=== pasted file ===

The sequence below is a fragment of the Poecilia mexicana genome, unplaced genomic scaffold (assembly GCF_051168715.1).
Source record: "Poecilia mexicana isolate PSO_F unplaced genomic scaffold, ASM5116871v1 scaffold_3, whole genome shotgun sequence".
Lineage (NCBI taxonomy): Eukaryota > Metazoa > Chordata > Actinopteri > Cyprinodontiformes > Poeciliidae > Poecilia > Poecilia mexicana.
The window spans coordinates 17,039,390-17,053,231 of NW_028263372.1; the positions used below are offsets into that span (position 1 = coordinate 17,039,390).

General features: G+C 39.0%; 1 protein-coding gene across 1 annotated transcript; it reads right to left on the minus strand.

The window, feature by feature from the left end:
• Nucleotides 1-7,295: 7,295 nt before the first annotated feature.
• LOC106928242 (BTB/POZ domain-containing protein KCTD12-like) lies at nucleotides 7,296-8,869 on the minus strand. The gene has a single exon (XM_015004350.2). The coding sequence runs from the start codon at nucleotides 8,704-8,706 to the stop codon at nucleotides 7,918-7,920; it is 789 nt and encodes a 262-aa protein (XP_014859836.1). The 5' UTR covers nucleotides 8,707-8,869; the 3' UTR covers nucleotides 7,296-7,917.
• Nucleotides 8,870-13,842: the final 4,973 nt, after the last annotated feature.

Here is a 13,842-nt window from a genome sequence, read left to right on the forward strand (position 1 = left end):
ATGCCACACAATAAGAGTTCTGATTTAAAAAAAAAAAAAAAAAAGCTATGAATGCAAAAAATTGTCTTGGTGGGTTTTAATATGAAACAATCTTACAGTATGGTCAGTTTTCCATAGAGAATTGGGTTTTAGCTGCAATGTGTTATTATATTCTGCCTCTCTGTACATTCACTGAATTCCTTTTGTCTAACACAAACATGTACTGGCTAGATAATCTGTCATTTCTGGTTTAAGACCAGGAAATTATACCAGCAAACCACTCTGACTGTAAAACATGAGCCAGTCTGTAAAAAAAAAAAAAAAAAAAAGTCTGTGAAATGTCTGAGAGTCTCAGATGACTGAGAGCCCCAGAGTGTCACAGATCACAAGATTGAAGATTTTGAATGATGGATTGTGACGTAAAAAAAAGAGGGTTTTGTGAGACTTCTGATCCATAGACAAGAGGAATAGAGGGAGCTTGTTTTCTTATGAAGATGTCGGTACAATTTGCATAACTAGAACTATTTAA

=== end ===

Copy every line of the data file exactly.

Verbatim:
The sequence below is a fragment of the Poecilia mexicana genome, unplaced genomic scaffold (assembly GCF_051168715.1).
Source record: "Poecilia mexicana isolate PSO_F unplaced genomic scaffold, ASM5116871v1 scaffold_3, whole genome shotgun sequence".
Lineage (NCBI taxonomy): Eukaryota > Metazoa > Chordata > Actinopteri > Cyprinodontiformes > Poeciliidae > Poecilia > Poecilia mexicana.
The window spans coordinates 17,039,390-17,053,231 of NW_028263372.1; the positions used below are offsets into that span (position 1 = coordinate 17,039,390).

General features: G+C 39.0%; 1 protein-coding gene across 1 annotated transcript; it reads right to left on the minus strand.

The window, feature by feature from the left end:
• Nucleotides 1-7,295: 7,295 nt before the first annotated feature.
• LOC106928242 (BTB/POZ domain-containing protein KCTD12-like) lies at nucleotides 7,296-8,869 on the minus strand. The gene has a single exon (XM_015004350.2). The coding sequence runs from the start codon at nucleotides 8,704-8,706 to the stop codon at nucleotides 7,918-7,920; it is 789 nt and encodes a 262-aa protein (XP_014859836.1). The 5' UTR covers nucleotides 8,707-8,869; the 3' UTR covers nucleotides 7,296-7,917.
• Nucleotides 8,870-13,842: the final 4,973 nt, after the last annotated feature.

Here is a 13,842-nt window from a genome sequence, read left to right on the forward strand (position 1 = left end):
ATGCCACACAATAAGAGTTCTGATTTAAAAAAAAAAAAAAAAAAGCTATGAATGCAAAAAATTGTCTTGGTGGGTTTTAATATGAAACAATCTTACAGTATGGTCAGTTTTCCATAGAGAATTGGGTTTTAGCTGCAATGTGTTATTATATTCTGCCTCTCTGTACATTCACTGAATTCCTTTTGTCTAACACAAACATGTACTGGCTAGATAATCTGTCATTTCTGGTTTAAGACCAGGAAATTATACCAGCAAACCACTCTGACTGTAAAACATGAGCCAGTCTGTAAAAAAAAAAAAAAAAAAAAGTCTGTGAAATGTCTGAGAGTCTCAGATGACTGAGAGCCCCAGAGTGTCACAGATCACAAGATTGAAGATTTTGAATGATGGATTGTGACGTAAAAAAAAGAGGGTTTTGTGAGACTTCTGATCCATAGACAAGAGGAATAGAGGGAGCTTGTTTTCTTATGAAGATGTCGGTACAATTTGCATAACTAGAACTATTTAA